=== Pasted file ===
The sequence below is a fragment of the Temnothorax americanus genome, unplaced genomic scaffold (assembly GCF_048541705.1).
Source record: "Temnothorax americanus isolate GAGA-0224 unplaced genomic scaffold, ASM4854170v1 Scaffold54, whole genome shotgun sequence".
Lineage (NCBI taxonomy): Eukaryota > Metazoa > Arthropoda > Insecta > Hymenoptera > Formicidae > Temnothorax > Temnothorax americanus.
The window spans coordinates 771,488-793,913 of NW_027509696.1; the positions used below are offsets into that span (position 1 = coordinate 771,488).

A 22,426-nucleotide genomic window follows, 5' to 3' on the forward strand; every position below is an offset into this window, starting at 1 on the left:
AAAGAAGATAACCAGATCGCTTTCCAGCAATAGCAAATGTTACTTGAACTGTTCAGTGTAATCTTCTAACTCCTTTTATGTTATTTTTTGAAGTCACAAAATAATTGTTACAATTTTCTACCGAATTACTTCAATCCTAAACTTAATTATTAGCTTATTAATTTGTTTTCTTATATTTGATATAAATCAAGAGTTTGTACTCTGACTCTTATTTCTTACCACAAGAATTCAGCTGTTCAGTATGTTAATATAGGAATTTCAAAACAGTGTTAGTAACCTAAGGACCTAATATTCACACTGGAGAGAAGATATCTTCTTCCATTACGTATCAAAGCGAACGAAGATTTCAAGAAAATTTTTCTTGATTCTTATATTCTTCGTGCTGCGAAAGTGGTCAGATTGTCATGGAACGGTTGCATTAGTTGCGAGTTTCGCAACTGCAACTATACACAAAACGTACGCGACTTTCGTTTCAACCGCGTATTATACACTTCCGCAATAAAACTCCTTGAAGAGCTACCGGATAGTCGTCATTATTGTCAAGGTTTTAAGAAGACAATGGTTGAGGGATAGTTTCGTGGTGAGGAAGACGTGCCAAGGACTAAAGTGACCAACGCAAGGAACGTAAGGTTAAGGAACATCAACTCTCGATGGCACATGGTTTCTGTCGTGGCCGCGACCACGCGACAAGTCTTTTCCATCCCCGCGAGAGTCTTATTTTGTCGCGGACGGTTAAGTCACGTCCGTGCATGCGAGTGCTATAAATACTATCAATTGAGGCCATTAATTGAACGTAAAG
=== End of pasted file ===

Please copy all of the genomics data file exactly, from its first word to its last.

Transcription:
The sequence below is a fragment of the Temnothorax americanus genome, unplaced genomic scaffold (assembly GCF_048541705.1).
Source record: "Temnothorax americanus isolate GAGA-0224 unplaced genomic scaffold, ASM4854170v1 Scaffold54, whole genome shotgun sequence".
Lineage (NCBI taxonomy): Eukaryota > Metazoa > Arthropoda > Insecta > Hymenoptera > Formicidae > Temnothorax > Temnothorax americanus.
The window spans coordinates 771,488-793,913 of NW_027509696.1; the positions used below are offsets into that span (position 1 = coordinate 771,488).

A 22,426-nucleotide genomic window follows, 5' to 3' on the forward strand; every position below is an offset into this window, starting at 1 on the left:
AAAGAAGATAACCAGATCGCTTTCCAGCAATAGCAAATGTTACTTGAACTGTTCAGTGTAATCTTCTAACTCCTTTTATGTTATTTTTTGAAGTCACAAAATAATTGTTACAATTTTCTACCGAATTACTTCAATCCTAAACTTAATTATTAGCTTATTAATTTGTTTTCTTATATTTGATATAAATCAAGAGTTTGTACTCTGACTCTTATTTCTTACCACAAGAATTCAGCTGTTCAGTATGTTAATATAGGAATTTCAAAACAGTGTTAGTAACCTAAGGACCTAATATTCACACTGGAGAGAAGATATCTTCTTCCATTACGTATCAAAGCGAACGAAGATTTCAAGAAAATTTTTCTTGATTCTTATATTCTTCGTGCTGCGAAAGTGGTCAGATTGTCATGGAACGGTTGCATTAGTTGCGAGTTTCGCAACTGCAACTATACACAAAACGTACGCGACTTTCGTTTCAACCGCGTATTATACACTTCCGCAATAAAACTCCTTGAAGAGCTACCGGATAGTCGTCATTATTGTCAAGGTTTTAAGAAGACAATGGTTGAGGGATAGTTTCGTGGTGAGGAAGACGTGCCAAGGACTAAAGTGACCAACGCAAGGAACGTAAGGTTAAGGAACATCAACTCTCGATGGCACATGGTTTCTGTCGTGGCCGCGACCACGCGACAAGTCTTTTCCATCCCCGCGAGAGTCTTATTTTGTCGCGGACGGTTAAGTCACGTCCGTGCATGCGAGTGCTATAAATACTATCAATTGAGGCCATTAATTGAACGTAAAG